There’s been no shortage of post-election analysis on why the so-called white working class voted for Donald Trump. Some analyses credit economic factors like long-term declines in wages and increasing employment uncertainty. Other analyses point to social and cultural attitudes as the source of their support for the GOP candidate.
While questions about working-class politics are interesting, they should not distract policymakers from the need to understand and improve the economic well-being of these families. Notwithstanding current, highly partisan efforts that could undermine that goal, recent research suggests a potentially bipartisan way that the federal government could act to stabilize working families’ finances.
The research comes via the Institute for Family Studies, a small think tank that conducted a focus group late last year of young, white, working-class individuals in southern Ohio, to talk about how the next presidential administration could best help working families. As the Institute’s report describes, the focus group members worked in occupations such as child care, warehousing, food service, and health care administration. Most voted for Trump.
What came through these focus groups most clearly were participants’ concerns around providing for their families. Because they had trouble making ends meet financially, they desired to keep more of their earnings in their paychecks while paying less in taxes:
“They take out $300 of each of my checks,” said the sous-chef, referring to the taxes taken out of his checks every two weeks. His gross income was over $1,000, but he resented the $300 that came out of each paycheck. “You can’t live off that,” he said.
At the same time, the focus group members didn’t think government assistance really helped people like them. They felt that programs like food stamps, Medicaid, and public housing supported people who worked less, and made less money, than they did, which seemed to make it harder to get ahead:
“When we need the assistance like the Medicaid, the food stamps—that kind of stuff—we are just over the income limit,” said the part-time McDonald’s worker.
“I agree, because that story you just told is me and my husband,” said the hospital registrar, who had recently married. She received Medicaid now, but she said that once she told the Medicaid office that she was now married, “they’re going to take my insurance away.”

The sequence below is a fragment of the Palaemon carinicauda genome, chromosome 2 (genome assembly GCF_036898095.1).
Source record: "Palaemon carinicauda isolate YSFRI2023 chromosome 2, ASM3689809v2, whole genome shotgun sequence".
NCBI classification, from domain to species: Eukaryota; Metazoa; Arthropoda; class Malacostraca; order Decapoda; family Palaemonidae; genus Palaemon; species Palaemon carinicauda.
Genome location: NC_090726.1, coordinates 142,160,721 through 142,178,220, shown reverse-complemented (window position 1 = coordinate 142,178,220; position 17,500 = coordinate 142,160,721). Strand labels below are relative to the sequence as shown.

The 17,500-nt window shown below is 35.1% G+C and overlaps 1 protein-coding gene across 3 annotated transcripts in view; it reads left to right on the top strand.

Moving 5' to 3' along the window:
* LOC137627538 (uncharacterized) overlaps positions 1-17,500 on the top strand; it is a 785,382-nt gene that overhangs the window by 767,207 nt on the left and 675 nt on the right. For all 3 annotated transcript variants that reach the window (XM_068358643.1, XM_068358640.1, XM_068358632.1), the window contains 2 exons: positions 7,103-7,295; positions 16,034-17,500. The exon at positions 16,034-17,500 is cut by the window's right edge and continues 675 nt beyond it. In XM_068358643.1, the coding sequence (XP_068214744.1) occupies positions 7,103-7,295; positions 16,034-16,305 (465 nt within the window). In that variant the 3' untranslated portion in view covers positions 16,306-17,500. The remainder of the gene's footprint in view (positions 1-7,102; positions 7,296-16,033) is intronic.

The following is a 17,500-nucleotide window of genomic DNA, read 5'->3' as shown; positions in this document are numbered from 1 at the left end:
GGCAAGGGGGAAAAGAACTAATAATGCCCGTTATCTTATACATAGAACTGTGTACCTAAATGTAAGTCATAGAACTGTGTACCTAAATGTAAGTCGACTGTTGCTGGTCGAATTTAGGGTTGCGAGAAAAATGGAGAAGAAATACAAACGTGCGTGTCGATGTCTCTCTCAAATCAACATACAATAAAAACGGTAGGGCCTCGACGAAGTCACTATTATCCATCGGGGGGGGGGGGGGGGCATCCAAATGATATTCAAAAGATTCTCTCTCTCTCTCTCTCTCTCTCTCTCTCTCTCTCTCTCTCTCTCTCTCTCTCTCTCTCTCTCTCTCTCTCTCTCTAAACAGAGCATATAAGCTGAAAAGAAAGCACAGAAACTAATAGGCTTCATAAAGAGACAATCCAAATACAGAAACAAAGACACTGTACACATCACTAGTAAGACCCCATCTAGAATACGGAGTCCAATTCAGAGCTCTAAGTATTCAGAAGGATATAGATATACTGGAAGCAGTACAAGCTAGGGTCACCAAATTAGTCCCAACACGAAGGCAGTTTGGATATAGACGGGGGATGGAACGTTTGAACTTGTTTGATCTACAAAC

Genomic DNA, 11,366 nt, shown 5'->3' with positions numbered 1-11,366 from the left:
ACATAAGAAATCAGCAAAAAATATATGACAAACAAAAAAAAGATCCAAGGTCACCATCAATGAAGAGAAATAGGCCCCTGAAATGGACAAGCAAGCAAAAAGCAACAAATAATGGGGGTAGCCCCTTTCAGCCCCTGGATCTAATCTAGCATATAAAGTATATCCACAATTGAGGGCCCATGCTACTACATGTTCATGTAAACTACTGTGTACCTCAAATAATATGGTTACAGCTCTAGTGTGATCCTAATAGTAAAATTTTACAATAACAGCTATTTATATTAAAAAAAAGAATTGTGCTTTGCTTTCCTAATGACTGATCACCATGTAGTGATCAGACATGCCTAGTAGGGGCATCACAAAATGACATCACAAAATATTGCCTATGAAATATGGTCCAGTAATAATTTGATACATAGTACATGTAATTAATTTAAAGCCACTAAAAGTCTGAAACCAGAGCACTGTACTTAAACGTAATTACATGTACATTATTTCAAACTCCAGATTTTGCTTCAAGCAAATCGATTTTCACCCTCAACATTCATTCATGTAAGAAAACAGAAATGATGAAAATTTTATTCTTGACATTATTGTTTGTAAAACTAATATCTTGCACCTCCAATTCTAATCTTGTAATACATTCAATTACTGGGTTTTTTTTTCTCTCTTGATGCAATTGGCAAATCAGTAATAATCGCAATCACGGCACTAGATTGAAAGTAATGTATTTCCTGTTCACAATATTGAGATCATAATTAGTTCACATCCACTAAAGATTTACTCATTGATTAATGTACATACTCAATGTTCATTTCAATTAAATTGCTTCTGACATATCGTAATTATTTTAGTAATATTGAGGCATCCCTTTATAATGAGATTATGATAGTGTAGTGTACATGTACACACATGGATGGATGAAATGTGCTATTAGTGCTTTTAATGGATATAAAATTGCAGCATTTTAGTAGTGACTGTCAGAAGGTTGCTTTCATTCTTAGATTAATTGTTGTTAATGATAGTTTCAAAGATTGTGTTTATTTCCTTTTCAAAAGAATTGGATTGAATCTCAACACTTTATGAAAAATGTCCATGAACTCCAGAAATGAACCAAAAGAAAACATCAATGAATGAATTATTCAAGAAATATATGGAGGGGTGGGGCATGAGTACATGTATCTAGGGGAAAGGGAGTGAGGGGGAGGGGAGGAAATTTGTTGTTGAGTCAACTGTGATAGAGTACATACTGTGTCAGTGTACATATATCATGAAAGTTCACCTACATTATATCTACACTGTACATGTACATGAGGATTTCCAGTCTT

In short, these individuals want to have more take-home pay, but don’t feel that expanding government assistance will help much.
Yet based on their profiles, it’s likely that most of these focus group participants are already benefiting from one very significant government program: the Earned Income Tax Credit (EITC). In 2016, families with children and incomes under $50,000 could claim a credit of up to $6,300. Unlike some government programs, the EITC goes only to tax filers who work and earn wages. My colleagues Elizabeth Kneebone and Cecile Murray find that 41 percent of EITC-eligible filers in 2015 were white Americans without four-year college degrees.
Indeed, the interviews strongly suggest that some participants received the EITC, since many seemed to have experience in receiving large tax refunds. But several participants noted that those refunds didn’t really address their earnings gap.
“Catch up,” said the daycare worker. “It’s just to catch up.”
“Yep, that’s what I do too,” added the factory worker. “All my tax returns go to pay off stuff.”
“It seems like a Band-Aid over a big wound,” said the manufacturing student about a larger tax return.
“Just cut down on the taxes so we don’t owe money,” added a stay-at-home mom.
The warehouse team leader put it this way: “It seems like if you are getting a larger tax return but you aren’t getting a larger paycheck, they kind of cancel each other out.”
These responses point to something Congress and the Trump administration could do today—without spending a lot more public money—that would increase earnings for these workers and help them avoid falling behind: provide an option to receive the EITC periodically throughout the year.
In a Brookings report, Steve Holt further outlines arguments for such an option. The lump-sum delivery of the EITC doesn’t meet the day-to-day resource needs of working families, as the focus group study makes clear. Many other countries (including France, Australia, Ireland, and the United Kingdom) have successfully implemented periodic payments of credits similar to the EITC. And a recent pilot project in Chicago, through which participants received half of their expected EITC in four payments ahead of tax time, greatly improved the financial stability of those households compared to a control group. Holt’s report outlines a number of important considerations in designing an effective periodic payment mechanism.
Notably, periodic payment of the EITC may have bipartisan appeal. It was endorsed in a recent AEI primer on the safety net, as well as in a 2014 report by the House Budget Committee, chaired at the time by now-Speaker Paul Ryan. A 2014 Center for American Progress report argued for a similar provision in the EITC that would allow workers to access a portion of their projected credit before tax time. This interest from both sides of the aisle builds on a history of support for the EITC from both Republicans and Democrats.
How we pay a single tax credit, even one as significant as the EITC, can’t alone make up for decades of stagnant wages for working-class Americans. But as Washington turns to tax reform debates in the coming months, experimenting with new ways the EITC can help struggling working-class families would make for both smart policy and good politics.